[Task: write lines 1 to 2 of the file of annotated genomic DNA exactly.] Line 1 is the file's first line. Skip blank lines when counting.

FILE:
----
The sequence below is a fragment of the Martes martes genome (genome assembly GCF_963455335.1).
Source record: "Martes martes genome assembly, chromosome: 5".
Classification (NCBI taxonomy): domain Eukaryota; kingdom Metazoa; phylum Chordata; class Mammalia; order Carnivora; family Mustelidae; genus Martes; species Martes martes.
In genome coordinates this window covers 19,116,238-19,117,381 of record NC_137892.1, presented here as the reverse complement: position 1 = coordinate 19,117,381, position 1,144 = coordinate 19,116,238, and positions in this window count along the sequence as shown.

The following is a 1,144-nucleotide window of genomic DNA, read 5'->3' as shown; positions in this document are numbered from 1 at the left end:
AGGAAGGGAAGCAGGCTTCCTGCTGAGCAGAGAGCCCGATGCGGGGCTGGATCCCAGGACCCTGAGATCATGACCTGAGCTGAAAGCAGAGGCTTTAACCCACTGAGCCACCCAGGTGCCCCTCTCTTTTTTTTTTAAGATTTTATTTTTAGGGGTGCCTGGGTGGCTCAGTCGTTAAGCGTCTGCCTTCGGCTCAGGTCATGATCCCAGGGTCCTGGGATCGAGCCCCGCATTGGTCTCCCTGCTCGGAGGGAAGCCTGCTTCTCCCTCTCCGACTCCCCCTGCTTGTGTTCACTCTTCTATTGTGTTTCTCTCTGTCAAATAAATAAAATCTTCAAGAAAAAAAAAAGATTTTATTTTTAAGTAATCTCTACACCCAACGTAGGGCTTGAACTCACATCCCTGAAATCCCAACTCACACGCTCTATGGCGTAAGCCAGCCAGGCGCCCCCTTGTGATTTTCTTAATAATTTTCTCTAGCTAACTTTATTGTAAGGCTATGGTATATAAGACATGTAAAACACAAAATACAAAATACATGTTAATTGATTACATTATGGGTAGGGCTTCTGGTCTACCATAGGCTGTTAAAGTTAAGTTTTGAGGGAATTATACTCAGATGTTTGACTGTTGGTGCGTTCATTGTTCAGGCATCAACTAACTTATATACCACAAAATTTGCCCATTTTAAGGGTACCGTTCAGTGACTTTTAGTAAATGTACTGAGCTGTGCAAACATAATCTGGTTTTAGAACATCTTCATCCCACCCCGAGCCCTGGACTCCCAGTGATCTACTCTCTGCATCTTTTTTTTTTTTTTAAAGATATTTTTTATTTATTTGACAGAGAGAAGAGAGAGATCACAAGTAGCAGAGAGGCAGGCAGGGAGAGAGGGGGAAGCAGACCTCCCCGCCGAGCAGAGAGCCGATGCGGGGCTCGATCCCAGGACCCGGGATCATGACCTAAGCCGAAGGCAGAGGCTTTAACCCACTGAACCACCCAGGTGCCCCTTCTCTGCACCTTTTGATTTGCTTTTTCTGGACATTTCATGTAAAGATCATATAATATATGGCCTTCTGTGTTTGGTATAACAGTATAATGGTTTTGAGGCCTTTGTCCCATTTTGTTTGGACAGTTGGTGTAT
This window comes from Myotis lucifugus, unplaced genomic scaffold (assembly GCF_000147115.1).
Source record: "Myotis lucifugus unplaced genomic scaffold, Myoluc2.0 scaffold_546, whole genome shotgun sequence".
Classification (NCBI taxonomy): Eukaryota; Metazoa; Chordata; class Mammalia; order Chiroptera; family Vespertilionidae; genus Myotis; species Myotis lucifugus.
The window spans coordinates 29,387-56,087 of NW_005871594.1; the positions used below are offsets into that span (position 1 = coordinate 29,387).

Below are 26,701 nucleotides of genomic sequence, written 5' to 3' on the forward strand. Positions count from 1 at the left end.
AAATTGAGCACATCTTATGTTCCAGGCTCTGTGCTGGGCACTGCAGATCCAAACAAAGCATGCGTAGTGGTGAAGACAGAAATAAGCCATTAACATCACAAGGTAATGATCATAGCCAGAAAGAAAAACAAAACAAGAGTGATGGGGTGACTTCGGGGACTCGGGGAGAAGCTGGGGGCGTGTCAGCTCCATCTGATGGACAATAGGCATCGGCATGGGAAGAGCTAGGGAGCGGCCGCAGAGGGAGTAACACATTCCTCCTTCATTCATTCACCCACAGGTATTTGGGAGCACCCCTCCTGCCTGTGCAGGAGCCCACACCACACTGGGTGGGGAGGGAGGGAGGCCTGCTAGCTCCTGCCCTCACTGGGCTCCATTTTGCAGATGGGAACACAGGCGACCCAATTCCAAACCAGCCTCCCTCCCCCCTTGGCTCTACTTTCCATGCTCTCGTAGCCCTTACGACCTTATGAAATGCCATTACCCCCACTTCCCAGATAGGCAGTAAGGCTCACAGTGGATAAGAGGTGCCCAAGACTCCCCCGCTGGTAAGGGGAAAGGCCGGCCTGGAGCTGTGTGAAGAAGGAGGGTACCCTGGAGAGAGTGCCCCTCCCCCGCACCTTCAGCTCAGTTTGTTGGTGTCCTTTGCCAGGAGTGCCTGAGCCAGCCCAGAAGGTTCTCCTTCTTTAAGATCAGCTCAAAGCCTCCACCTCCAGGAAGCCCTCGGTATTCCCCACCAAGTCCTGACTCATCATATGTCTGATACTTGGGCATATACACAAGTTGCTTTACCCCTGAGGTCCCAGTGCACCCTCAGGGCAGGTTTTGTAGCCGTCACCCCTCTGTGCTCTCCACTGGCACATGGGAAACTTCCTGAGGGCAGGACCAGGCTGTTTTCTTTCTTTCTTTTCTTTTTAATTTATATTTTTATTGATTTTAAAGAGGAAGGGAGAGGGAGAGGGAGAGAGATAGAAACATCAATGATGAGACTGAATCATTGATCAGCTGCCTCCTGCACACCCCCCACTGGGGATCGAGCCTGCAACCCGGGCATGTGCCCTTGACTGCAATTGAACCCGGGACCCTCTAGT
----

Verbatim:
The sequence below is a fragment of the Martes martes genome (genome assembly GCF_963455335.1).
Source record: "Martes martes genome assembly, chromosome: 5".